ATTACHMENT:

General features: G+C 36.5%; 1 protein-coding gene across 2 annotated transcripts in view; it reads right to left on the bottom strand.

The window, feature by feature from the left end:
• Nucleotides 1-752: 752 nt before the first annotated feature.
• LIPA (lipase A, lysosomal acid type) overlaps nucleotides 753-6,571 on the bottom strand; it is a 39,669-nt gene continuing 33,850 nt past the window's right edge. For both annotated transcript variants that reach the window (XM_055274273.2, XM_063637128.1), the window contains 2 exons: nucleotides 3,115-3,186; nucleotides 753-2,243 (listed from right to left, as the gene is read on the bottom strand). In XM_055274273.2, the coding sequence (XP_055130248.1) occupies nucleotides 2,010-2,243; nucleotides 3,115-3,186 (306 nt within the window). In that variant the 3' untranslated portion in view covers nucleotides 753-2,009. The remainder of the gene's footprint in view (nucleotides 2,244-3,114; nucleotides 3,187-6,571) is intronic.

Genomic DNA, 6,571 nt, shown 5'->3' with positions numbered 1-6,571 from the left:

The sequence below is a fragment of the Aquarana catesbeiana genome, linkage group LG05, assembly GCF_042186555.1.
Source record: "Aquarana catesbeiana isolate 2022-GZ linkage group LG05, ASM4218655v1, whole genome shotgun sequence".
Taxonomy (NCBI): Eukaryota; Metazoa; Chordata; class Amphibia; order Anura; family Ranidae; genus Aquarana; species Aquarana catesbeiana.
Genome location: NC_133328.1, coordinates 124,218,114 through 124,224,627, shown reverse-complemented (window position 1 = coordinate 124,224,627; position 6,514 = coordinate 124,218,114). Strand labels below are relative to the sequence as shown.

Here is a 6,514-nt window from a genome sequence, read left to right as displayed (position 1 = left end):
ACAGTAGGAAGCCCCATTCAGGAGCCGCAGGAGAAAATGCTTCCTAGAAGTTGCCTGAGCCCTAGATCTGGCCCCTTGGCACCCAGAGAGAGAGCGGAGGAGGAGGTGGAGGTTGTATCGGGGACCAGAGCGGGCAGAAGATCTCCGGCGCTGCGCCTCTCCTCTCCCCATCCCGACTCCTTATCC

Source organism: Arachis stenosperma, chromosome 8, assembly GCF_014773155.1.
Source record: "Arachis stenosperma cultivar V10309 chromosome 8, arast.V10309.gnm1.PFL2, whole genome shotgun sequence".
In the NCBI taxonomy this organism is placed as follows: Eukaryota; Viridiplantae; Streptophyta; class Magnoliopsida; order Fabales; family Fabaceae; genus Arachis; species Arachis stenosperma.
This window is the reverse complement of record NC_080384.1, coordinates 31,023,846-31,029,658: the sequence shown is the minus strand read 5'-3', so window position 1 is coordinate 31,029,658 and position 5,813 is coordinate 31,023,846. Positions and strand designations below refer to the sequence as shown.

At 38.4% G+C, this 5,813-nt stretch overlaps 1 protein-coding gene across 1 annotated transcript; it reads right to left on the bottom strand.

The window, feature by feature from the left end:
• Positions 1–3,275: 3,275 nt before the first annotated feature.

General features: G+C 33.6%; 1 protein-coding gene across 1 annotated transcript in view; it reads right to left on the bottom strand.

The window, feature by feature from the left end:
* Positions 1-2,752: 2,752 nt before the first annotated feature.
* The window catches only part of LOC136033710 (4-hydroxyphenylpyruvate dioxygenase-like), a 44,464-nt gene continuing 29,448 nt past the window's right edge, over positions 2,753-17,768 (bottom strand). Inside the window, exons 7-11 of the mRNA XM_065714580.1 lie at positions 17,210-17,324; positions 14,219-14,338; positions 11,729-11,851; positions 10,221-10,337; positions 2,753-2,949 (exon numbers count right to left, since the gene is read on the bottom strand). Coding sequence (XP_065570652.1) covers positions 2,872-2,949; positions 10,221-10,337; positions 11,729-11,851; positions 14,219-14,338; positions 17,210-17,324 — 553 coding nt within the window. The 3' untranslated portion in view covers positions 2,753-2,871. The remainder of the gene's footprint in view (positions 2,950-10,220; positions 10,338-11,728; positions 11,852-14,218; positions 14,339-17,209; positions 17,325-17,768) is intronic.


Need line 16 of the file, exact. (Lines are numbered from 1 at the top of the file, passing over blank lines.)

At 38.4% G+C, this 5,813-nt stretch overlaps 1 protein-coding gene across 1 annotated transcript; it reads right to left on the bottom strand.